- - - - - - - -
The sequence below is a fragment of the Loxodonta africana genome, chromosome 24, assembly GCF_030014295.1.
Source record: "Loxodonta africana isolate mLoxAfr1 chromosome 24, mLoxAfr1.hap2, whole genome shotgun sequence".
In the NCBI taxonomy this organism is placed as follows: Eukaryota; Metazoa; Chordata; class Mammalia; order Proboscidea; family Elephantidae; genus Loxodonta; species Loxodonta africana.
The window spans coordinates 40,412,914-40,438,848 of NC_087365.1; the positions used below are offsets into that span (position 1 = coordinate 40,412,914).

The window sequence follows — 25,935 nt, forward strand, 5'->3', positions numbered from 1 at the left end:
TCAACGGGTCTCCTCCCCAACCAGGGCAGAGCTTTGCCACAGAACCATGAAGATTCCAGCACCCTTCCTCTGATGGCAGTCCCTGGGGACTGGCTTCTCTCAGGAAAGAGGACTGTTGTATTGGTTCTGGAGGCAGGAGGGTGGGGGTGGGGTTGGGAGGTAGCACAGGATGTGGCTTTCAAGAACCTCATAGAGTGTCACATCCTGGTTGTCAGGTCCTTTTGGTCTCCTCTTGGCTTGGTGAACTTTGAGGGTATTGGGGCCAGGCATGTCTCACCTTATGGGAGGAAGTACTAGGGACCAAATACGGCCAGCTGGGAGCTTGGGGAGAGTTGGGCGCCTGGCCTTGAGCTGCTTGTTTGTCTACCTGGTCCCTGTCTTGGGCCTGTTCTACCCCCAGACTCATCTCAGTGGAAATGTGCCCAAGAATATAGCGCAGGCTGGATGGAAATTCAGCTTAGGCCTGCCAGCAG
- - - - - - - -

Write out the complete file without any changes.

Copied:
The sequence below is a fragment of the Loxodonta africana genome, chromosome 24, assembly GCF_030014295.1.
Source record: "Loxodonta africana isolate mLoxAfr1 chromosome 24, mLoxAfr1.hap2, whole genome shotgun sequence".
In the NCBI taxonomy this organism is placed as follows: Eukaryota; Metazoa; Chordata; class Mammalia; order Proboscidea; family Elephantidae; genus Loxodonta; species Loxodonta africana.
The window spans coordinates 40,412,914-40,438,848 of NC_087365.1; the positions used below are offsets into that span (position 1 = coordinate 40,412,914).

The window sequence follows — 25,935 nt, forward strand, 5'->3', positions numbered from 1 at the left end:
TCAACGGGTCTCCTCCCCAACCAGGGCAGAGCTTTGCCACAGAACCATGAAGATTCCAGCACCCTTCCTCTGATGGCAGTCCCTGGGGACTGGCTTCTCTCAGGAAAGAGGACTGTTGTATTGGTTCTGGAGGCAGGAGGGTGGGGGTGGGGTTGGGAGGTAGCACAGGATGTGGCTTTCAAGAACCTCATAGAGTGTCACATCCTGGTTGTCAGGTCCTTTTGGTCTCCTCTTGGCTTGGTGAACTTTGAGGGTATTGGGGCCAGGCATGTCTCACCTTATGGGAGGAAGTACTAGGGACCAAATACGGCCAGCTGGGAGCTTGGGGAGAGTTGGGCGCCTGGCCTTGAGCTGCTTGTTTGTCTACCTGGTCCCTGTCTTGGGCCTGTTCTACCCCCAGACTCATCTCAGTGGAAATGTGCCCAAGAATATAGCGCAGGCTGGATGGAAATTCAGCTTAGGCCTGCCAGCAG